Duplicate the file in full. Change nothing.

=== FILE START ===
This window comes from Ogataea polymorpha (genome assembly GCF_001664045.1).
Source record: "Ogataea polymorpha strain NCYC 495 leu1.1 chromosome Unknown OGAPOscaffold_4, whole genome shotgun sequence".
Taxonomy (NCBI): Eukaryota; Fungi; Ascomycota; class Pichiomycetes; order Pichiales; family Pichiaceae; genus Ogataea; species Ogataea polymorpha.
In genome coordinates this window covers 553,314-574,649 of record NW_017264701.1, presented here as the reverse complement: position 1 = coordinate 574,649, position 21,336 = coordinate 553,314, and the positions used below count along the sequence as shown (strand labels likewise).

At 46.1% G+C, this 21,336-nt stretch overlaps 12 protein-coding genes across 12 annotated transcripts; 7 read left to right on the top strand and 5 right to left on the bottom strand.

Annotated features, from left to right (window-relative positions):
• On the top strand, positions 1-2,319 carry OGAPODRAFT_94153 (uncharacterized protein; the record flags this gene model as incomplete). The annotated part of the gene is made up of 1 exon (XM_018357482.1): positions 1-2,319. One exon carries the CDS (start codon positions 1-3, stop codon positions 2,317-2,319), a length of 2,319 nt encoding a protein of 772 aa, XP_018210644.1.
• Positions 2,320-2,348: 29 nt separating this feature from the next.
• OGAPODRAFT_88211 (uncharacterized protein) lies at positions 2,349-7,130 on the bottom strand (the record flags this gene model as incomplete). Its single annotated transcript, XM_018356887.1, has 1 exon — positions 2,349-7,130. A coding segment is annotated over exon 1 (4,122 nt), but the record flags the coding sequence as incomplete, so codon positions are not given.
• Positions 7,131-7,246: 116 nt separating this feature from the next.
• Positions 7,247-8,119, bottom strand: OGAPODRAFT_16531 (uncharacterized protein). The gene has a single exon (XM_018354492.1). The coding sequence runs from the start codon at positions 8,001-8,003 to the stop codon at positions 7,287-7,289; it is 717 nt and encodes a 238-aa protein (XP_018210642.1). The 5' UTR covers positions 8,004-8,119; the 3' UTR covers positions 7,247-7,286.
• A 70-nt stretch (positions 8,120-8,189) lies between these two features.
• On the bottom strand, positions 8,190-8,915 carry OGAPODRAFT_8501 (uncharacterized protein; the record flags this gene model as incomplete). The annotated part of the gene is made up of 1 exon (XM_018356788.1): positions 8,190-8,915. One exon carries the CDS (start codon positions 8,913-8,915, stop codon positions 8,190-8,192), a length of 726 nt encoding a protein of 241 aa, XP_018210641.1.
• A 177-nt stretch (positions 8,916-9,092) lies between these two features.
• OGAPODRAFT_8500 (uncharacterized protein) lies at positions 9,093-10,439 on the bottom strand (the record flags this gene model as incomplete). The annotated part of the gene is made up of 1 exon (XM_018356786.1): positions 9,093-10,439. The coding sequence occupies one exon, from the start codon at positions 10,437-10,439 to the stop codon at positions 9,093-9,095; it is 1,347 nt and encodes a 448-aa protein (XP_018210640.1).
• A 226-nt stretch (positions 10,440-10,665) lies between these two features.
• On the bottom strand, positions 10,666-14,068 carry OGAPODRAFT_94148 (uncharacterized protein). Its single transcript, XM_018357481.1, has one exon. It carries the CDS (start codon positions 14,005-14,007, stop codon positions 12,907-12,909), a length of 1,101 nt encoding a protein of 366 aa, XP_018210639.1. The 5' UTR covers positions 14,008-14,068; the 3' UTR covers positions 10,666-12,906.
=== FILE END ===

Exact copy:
This window comes from Ogataea polymorpha (genome assembly GCF_001664045.1).
Source record: "Ogataea polymorpha strain NCYC 495 leu1.1 chromosome Unknown OGAPOscaffold_4, whole genome shotgun sequence".
Taxonomy (NCBI): Eukaryota; Fungi; Ascomycota; class Pichiomycetes; order Pichiales; family Pichiaceae; genus Ogataea; species Ogataea polymorpha.
In genome coordinates this window covers 553,314-574,649 of record NW_017264701.1, presented here as the reverse complement: position 1 = coordinate 574,649, position 21,336 = coordinate 553,314, and the positions used below count along the sequence as shown (strand labels likewise).

At 46.1% G+C, this 21,336-nt stretch overlaps 12 protein-coding genes across 12 annotated transcripts; 7 read left to right on the top strand and 5 right to left on the bottom strand.

Annotated features, from left to right (window-relative positions):
• On the top strand, positions 1-2,319 carry OGAPODRAFT_94153 (uncharacterized protein; the record flags this gene model as incomplete). The annotated part of the gene is made up of 1 exon (XM_018357482.1): positions 1-2,319. One exon carries the CDS (start codon positions 1-3, stop codon positions 2,317-2,319), a length of 2,319 nt encoding a protein of 772 aa, XP_018210644.1.
• Positions 2,320-2,348: 29 nt separating this feature from the next.
• OGAPODRAFT_88211 (uncharacterized protein) lies at positions 2,349-7,130 on the bottom strand (the record flags this gene model as incomplete). Its single annotated transcript, XM_018356887.1, has 1 exon — positions 2,349-7,130. A coding segment is annotated over exon 1 (4,122 nt), but the record flags the coding sequence as incomplete, so codon positions are not given.
• Positions 7,131-7,246: 116 nt separating this feature from the next.
• Positions 7,247-8,119, bottom strand: OGAPODRAFT_16531 (uncharacterized protein). The gene has a single exon (XM_018354492.1). The coding sequence runs from the start codon at positions 8,001-8,003 to the stop codon at positions 7,287-7,289; it is 717 nt and encodes a 238-aa protein (XP_018210642.1). The 5' UTR covers positions 8,004-8,119; the 3' UTR covers positions 7,247-7,286.
• A 70-nt stretch (positions 8,120-8,189) lies between these two features.
• On the bottom strand, positions 8,190-8,915 carry OGAPODRAFT_8501 (uncharacterized protein; the record flags this gene model as incomplete). The annotated part of the gene is made up of 1 exon (XM_018356788.1): positions 8,190-8,915. One exon carries the CDS (start codon positions 8,913-8,915, stop codon positions 8,190-8,192), a length of 726 nt encoding a protein of 241 aa, XP_018210641.1.
• A 177-nt stretch (positions 8,916-9,092) lies between these two features.
• OGAPODRAFT_8500 (uncharacterized protein) lies at positions 9,093-10,439 on the bottom strand (the record flags this gene model as incomplete). The annotated part of the gene is made up of 1 exon (XM_018356786.1): positions 9,093-10,439. The coding sequence occupies one exon, from the start codon at positions 10,437-10,439 to the stop codon at positions 9,093-9,095; it is 1,347 nt and encodes a 448-aa protein (XP_018210640.1).
• A 226-nt stretch (positions 10,440-10,665) lies between these two features.
• On the bottom strand, positions 10,666-14,068 carry OGAPODRAFT_94148 (uncharacterized protein). Its single transcript, XM_018357481.1, has one exon. It carries the CDS (start codon positions 14,005-14,007, stop codon positions 12,907-12,909), a length of 1,101 nt encoding a protein of 366 aa, XP_018210639.1. The 5' UTR covers positions 14,008-14,068; the 3' UTR covers positions 10,666-12,906.